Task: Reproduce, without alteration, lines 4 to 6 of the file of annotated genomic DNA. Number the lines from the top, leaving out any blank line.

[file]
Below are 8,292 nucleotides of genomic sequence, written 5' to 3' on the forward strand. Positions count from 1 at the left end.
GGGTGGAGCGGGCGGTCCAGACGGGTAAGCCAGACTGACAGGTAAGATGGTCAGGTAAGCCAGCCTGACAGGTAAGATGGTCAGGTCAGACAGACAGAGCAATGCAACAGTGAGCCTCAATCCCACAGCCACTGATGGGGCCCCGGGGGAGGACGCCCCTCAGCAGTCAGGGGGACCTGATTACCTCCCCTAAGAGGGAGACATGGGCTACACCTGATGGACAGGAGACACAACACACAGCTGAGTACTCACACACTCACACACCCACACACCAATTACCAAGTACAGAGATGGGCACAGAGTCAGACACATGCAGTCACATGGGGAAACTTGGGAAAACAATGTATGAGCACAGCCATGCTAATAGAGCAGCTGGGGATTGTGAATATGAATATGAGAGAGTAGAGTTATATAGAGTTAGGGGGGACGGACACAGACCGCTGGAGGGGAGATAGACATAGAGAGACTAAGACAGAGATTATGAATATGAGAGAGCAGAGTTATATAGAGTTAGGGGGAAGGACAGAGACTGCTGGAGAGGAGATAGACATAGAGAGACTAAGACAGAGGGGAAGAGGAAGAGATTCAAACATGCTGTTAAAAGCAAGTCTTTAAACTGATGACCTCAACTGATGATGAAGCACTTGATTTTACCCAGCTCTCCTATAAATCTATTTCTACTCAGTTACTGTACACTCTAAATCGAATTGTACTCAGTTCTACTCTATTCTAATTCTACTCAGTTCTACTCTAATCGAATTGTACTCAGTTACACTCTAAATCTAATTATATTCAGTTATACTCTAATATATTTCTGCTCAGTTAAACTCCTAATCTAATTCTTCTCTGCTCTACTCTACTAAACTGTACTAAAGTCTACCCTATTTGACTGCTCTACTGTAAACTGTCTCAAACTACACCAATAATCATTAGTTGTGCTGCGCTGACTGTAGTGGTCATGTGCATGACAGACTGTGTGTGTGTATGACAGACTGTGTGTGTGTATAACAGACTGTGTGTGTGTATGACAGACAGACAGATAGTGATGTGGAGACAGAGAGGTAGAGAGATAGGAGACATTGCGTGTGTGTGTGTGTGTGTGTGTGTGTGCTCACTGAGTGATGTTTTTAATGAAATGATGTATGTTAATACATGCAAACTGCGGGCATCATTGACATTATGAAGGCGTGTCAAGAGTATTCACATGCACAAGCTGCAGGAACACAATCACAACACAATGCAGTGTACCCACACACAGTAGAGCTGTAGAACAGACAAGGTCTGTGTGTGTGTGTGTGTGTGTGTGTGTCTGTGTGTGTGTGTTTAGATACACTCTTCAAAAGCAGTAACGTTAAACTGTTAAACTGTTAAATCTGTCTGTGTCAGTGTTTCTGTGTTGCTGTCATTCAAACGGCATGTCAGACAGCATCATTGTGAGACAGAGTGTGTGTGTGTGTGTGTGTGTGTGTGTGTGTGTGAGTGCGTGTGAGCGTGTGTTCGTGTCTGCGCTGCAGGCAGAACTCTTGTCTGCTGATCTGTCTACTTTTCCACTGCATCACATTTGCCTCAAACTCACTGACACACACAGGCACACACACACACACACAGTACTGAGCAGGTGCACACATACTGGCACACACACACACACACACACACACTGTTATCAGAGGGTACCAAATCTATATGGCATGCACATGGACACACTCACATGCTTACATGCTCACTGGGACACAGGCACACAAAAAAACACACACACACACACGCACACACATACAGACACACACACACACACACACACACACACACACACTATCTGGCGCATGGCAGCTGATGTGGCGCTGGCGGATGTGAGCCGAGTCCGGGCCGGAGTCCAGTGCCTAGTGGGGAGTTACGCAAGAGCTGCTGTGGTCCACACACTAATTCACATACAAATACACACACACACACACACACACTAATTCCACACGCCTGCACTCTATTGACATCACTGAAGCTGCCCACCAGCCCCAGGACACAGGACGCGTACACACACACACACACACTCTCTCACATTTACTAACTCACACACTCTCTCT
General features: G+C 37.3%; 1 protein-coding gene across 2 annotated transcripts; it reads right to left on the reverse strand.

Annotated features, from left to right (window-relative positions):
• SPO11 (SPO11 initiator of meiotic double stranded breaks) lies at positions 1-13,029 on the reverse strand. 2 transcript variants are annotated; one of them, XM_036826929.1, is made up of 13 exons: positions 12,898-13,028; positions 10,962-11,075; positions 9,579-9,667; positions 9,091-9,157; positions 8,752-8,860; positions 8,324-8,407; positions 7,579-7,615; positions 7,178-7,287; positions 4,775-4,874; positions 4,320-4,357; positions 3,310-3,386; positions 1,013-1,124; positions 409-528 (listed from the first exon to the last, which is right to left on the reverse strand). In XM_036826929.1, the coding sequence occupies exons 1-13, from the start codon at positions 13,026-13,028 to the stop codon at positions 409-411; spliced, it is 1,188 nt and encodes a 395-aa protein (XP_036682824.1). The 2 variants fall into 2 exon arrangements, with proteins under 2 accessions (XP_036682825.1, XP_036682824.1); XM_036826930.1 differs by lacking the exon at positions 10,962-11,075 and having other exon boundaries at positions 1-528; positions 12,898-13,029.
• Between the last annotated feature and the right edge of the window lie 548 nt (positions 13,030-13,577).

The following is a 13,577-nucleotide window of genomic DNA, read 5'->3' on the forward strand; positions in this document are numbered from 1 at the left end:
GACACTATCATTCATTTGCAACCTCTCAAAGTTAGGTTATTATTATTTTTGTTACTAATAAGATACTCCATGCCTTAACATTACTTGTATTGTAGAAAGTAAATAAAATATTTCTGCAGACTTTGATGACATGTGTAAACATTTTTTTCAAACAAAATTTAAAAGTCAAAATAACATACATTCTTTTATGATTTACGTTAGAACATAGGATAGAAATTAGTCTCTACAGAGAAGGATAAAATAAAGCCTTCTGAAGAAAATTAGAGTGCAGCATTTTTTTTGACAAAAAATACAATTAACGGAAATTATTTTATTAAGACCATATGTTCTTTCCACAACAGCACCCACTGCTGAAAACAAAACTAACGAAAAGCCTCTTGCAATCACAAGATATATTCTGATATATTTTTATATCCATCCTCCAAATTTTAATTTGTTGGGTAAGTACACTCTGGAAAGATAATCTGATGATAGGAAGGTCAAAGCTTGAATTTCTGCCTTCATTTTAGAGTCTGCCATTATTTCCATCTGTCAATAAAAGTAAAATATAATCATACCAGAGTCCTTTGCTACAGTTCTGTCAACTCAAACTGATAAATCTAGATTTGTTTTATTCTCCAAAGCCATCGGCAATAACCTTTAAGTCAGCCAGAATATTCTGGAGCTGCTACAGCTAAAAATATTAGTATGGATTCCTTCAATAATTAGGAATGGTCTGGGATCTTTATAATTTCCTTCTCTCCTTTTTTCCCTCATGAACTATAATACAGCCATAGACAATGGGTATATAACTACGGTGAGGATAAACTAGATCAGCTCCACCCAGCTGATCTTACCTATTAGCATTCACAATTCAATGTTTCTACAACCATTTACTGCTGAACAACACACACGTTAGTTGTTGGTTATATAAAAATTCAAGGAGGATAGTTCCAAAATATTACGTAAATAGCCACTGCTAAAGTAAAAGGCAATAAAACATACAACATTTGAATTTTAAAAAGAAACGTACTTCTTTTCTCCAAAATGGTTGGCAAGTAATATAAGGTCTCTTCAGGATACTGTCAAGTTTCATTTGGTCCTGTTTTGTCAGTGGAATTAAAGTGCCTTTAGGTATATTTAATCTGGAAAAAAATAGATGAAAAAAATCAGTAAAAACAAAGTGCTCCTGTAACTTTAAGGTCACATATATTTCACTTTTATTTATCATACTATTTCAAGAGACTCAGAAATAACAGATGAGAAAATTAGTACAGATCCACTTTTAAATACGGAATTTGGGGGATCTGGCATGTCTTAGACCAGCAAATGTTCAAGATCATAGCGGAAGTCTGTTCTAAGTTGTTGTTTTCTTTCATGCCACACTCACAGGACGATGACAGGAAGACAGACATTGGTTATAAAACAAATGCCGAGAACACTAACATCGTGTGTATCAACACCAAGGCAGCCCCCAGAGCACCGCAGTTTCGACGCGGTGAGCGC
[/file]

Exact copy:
Annotated features, from left to right (window-relative positions):
• SPO11 (SPO11 initiator of meiotic double stranded breaks) lies at positions 1-13,029 on the reverse strand. 2 transcript variants are annotated; one of them, XM_036826929.1, is made up of 13 exons: positions 12,898-13,028; positions 10,962-11,075; positions 9,579-9,667; positions 9,091-9,157; positions 8,752-8,860; positions 8,324-8,407; positions 7,579-7,615; positions 7,178-7,287; positions 4,775-4,874; positions 4,320-4,357; positions 3,310-3,386; positions 1,013-1,124; positions 409-528 (listed from the first exon to the last, which is right to left on the reverse strand). In XM_036826929.1, the coding sequence occupies exons 1-13, from the start codon at positions 13,026-13,028 to the stop codon at positions 409-411; spliced, it is 1,188 nt and encodes a 395-aa protein (XP_036682824.1). The 2 variants fall into 2 exon arrangements, with proteins under 2 accessions (XP_036682825.1, XP_036682824.1); XM_036826930.1 differs by lacking the exon at positions 10,962-11,075 and having other exon boundaries at positions 1-528; positions 12,898-13,029.
• Between the last annotated feature and the right edge of the window lie 548 nt (positions 13,030-13,577).